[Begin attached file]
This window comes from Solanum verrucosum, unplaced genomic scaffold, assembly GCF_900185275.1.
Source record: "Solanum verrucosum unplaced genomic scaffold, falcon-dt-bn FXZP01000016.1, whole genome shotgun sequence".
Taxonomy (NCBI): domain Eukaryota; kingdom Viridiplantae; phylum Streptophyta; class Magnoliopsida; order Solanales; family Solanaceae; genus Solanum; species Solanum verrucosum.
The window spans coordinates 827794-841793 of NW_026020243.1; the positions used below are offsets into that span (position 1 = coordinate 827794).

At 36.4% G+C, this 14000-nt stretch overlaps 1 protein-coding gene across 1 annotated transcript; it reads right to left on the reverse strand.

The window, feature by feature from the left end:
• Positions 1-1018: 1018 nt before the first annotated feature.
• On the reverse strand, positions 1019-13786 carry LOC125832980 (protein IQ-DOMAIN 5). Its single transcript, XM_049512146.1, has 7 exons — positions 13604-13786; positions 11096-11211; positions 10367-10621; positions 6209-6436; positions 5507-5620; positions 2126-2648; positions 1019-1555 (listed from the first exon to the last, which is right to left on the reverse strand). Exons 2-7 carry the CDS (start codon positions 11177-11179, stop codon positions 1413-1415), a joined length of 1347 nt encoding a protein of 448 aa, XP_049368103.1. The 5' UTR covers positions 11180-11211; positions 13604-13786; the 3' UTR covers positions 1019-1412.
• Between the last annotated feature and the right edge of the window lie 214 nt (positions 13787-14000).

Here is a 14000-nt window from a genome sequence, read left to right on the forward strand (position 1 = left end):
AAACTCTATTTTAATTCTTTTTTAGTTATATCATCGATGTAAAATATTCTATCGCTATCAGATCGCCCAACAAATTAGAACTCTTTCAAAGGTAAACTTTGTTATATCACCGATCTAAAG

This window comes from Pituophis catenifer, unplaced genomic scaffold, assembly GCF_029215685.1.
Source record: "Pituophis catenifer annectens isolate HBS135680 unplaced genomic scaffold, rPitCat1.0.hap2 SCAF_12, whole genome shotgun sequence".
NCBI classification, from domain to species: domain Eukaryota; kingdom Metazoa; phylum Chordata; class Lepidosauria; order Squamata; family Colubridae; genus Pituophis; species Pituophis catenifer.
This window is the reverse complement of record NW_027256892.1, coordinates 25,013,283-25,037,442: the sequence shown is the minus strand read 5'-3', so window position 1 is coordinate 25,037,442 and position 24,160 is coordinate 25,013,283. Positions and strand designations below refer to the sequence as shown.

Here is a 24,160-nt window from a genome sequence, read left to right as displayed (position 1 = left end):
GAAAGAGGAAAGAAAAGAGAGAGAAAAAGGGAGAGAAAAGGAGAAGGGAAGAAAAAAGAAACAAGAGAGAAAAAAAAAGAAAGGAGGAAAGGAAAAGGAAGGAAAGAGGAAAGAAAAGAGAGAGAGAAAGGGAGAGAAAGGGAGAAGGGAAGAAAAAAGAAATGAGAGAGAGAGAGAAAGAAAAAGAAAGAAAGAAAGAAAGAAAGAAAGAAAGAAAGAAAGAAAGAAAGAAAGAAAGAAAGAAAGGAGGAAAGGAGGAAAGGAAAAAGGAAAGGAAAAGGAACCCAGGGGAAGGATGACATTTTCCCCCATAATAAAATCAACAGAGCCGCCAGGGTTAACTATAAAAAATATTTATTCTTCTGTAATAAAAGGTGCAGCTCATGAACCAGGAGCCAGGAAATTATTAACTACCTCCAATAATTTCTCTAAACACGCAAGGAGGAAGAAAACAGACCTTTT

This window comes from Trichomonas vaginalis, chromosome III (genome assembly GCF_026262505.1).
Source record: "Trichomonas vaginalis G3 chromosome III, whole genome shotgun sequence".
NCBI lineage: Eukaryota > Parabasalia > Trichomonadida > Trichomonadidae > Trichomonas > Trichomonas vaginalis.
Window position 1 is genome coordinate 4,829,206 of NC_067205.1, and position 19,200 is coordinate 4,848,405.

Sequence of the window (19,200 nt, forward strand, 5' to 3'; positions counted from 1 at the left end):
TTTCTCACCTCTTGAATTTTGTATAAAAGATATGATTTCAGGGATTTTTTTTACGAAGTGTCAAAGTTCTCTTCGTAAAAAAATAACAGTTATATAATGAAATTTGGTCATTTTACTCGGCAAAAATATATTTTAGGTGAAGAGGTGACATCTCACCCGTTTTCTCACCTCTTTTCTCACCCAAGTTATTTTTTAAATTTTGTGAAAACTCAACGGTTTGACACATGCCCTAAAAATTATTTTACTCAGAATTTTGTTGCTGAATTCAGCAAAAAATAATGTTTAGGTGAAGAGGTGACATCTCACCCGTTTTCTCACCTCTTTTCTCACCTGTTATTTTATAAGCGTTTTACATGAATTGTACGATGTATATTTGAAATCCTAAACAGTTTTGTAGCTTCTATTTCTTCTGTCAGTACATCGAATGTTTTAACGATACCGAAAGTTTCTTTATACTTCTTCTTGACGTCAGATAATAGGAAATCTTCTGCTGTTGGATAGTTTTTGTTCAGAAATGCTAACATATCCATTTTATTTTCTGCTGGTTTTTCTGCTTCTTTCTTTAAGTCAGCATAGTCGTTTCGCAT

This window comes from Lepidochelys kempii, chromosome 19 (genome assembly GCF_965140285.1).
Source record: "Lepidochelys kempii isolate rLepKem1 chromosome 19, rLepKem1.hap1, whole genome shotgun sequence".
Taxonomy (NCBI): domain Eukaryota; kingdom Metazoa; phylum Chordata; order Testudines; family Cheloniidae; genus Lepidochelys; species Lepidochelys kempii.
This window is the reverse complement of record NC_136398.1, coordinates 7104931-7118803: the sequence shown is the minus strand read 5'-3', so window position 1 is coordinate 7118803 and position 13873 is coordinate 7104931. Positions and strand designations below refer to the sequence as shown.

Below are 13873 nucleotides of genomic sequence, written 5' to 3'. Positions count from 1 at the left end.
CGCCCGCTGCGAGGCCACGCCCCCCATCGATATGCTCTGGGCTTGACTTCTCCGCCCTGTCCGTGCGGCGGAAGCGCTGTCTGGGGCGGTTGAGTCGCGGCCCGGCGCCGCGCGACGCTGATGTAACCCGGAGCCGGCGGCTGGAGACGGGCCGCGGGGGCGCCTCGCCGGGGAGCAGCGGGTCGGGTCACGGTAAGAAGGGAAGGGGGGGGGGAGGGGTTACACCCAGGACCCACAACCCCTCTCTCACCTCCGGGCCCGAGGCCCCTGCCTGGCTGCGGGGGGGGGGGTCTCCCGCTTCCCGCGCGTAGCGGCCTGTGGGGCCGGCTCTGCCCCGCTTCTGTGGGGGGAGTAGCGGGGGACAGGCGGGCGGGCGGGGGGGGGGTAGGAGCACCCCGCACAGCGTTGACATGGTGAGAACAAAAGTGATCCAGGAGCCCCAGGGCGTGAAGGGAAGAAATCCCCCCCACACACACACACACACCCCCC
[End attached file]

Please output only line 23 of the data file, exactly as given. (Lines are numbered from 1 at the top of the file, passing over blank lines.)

TTTCTCACCTCTTGAATTTTGTATAAAAGATATGATTTCAGGGATTTTTTTTACGAAGTGTCAAAGTTCTCTTCGTAAAAAAATAACAGTTATATAATGAAATTTGGTCATTTTACTCGGCAAAAATATATTTTAGGTGAAGAGGTGACATCTCACCCGTTTTCTCACCTCTTTTCTCACCCAAGTTATTTTTTAAATTTTGTGAAAACTCAACGGTTTGACACATGCCCTAAAAATTATTTTACTCAGAATTTTGTTGCTGAATTCAGCAAAAAATAATGTTTAGGTGAAGAGGTGACATCTCACCCGTTTTCTCACCTCTTTTCTCACCTGTTATTTTATAAGCGTTTTACATGAATTGTACGATGTATATTTGAAATCCTAAACAGTTTTGTAGCTTCTATTTCTTCTGTCAGTACATCGAATGTTTTAACGATACCGAAAGTTTCTTTATACTTCTTCTTGACGTCAGATAATAGGAAATCTTCTGCTGTTGGATAGTTTTTGTTCAGAAATGCTAACATATCCATTTTATTTTCTGCTGGTTTTTCTGCTTCTTTCTTTAAGTCAGCATAGTCGTTTCGCAT